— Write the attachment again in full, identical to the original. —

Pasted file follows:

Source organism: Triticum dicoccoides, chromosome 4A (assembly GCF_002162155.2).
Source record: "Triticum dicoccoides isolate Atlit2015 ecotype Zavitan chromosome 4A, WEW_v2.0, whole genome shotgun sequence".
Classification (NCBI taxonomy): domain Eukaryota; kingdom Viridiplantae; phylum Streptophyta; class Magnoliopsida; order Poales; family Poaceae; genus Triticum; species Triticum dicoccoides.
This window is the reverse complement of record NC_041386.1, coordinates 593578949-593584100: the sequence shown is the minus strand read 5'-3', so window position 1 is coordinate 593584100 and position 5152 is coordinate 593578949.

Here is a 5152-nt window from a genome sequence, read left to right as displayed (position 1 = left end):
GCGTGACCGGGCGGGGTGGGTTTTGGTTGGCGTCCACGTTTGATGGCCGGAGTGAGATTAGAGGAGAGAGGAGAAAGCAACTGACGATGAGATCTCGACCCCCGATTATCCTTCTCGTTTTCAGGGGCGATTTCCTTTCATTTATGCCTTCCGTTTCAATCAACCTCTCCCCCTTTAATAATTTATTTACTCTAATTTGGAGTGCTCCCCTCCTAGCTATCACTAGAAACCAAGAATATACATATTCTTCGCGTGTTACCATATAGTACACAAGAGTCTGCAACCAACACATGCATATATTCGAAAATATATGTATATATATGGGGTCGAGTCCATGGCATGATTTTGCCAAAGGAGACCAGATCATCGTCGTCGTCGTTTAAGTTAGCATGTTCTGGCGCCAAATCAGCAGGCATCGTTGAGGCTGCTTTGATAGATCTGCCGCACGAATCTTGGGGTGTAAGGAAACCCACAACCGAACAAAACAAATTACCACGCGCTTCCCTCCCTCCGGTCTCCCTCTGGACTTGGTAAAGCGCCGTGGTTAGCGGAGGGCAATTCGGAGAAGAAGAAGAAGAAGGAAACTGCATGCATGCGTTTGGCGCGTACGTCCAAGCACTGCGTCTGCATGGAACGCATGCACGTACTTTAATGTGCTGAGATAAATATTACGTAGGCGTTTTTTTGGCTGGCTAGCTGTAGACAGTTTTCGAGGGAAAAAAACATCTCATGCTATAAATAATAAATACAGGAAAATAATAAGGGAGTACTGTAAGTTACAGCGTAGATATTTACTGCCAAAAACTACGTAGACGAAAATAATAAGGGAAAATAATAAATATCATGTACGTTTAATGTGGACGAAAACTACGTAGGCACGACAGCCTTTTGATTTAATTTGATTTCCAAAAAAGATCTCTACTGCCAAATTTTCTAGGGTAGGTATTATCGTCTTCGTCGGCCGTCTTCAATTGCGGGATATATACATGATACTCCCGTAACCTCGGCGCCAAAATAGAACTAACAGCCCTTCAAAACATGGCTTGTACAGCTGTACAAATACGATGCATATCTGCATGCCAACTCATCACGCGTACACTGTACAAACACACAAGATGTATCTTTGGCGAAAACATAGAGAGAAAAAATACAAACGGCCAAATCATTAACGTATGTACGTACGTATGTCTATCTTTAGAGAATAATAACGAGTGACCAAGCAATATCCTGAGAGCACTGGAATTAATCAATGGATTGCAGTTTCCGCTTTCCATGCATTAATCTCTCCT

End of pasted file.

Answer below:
Source organism: Triticum dicoccoides, chromosome 4A (assembly GCF_002162155.2).
Source record: "Triticum dicoccoides isolate Atlit2015 ecotype Zavitan chromosome 4A, WEW_v2.0, whole genome shotgun sequence".
Classification (NCBI taxonomy): domain Eukaryota; kingdom Viridiplantae; phylum Streptophyta; class Magnoliopsida; order Poales; family Poaceae; genus Triticum; species Triticum dicoccoides.
This window is the reverse complement of record NC_041386.1, coordinates 593578949-593584100: the sequence shown is the minus strand read 5'-3', so window position 1 is coordinate 593584100 and position 5152 is coordinate 593578949.

Here is a 5152-nt window from a genome sequence, read left to right as displayed (position 1 = left end):
GCGTGACCGGGCGGGGTGGGTTTTGGTTGGCGTCCACGTTTGATGGCCGGAGTGAGATTAGAGGAGAGAGGAGAAAGCAACTGACGATGAGATCTCGACCCCCGATTATCCTTCTCGTTTTCAGGGGCGATTTCCTTTCATTTATGCCTTCCGTTTCAATCAACCTCTCCCCCTTTAATAATTTATTTACTCTAATTTGGAGTGCTCCCCTCCTAGCTATCACTAGAAACCAAGAATATACATATTCTTCGCGTGTTACCATATAGTACACAAGAGTCTGCAACCAACACATGCATATATTCGAAAATATATGTATATATATGGGGTCGAGTCCATGGCATGATTTTGCCAAAGGAGACCAGATCATCGTCGTCGTCGTTTAAGTTAGCATGTTCTGGCGCCAAATCAGCAGGCATCGTTGAGGCTGCTTTGATAGATCTGCCGCACGAATCTTGGGGTGTAAGGAAACCCACAACCGAACAAAACAAATTACCACGCGCTTCCCTCCCTCCGGTCTCCCTCTGGACTTGGTAAAGCGCCGTGGTTAGCGGAGGGCAATTCGGAGAAGAAGAAGAAGAAGGAAACTGCATGCATGCGTTTGGCGCGTACGTCCAAGCACTGCGTCTGCATGGAACGCATGCACGTACTTTAATGTGCTGAGATAAATATTACGTAGGCGTTTTTTTGGCTGGCTAGCTGTAGACAGTTTTCGAGGGAAAAAAACATCTCATGCTATAAATAATAAATACAGGAAAATAATAAGGGAGTACTGTAAGTTACAGCGTAGATATTTACTGCCAAAAACTACGTAGACGAAAATAATAAGGGAAAATAATAAATATCATGTACGTTTAATGTGGACGAAAACTACGTAGGCACGACAGCCTTTTGATTTAATTTGATTTCCAAAAAAGATCTCTACTGCCAAATTTTCTAGGGTAGGTATTATCGTCTTCGTCGGCCGTCTTCAATTGCGGGATATATACATGATACTCCCGTAACCTCGGCGCCAAAATAGAACTAACAGCCCTTCAAAACATGGCTTGTACAGCTGTACAAATACGATGCATATCTGCATGCCAACTCATCACGCGTACACTGTACAAACACACAAGATGTATCTTTGGCGAAAACATAGAGAGAAAAAATACAAACGGCCAAATCATTAACGTATGTACGTACGTATGTCTATCTTTAGAGAATAATAACGAGTGACCAAGCAATATCCTGAGAGCACTGGAATTAATCAATGGATTGCAGTTTCCGCTTTCCATGCATTAATCTCTCCT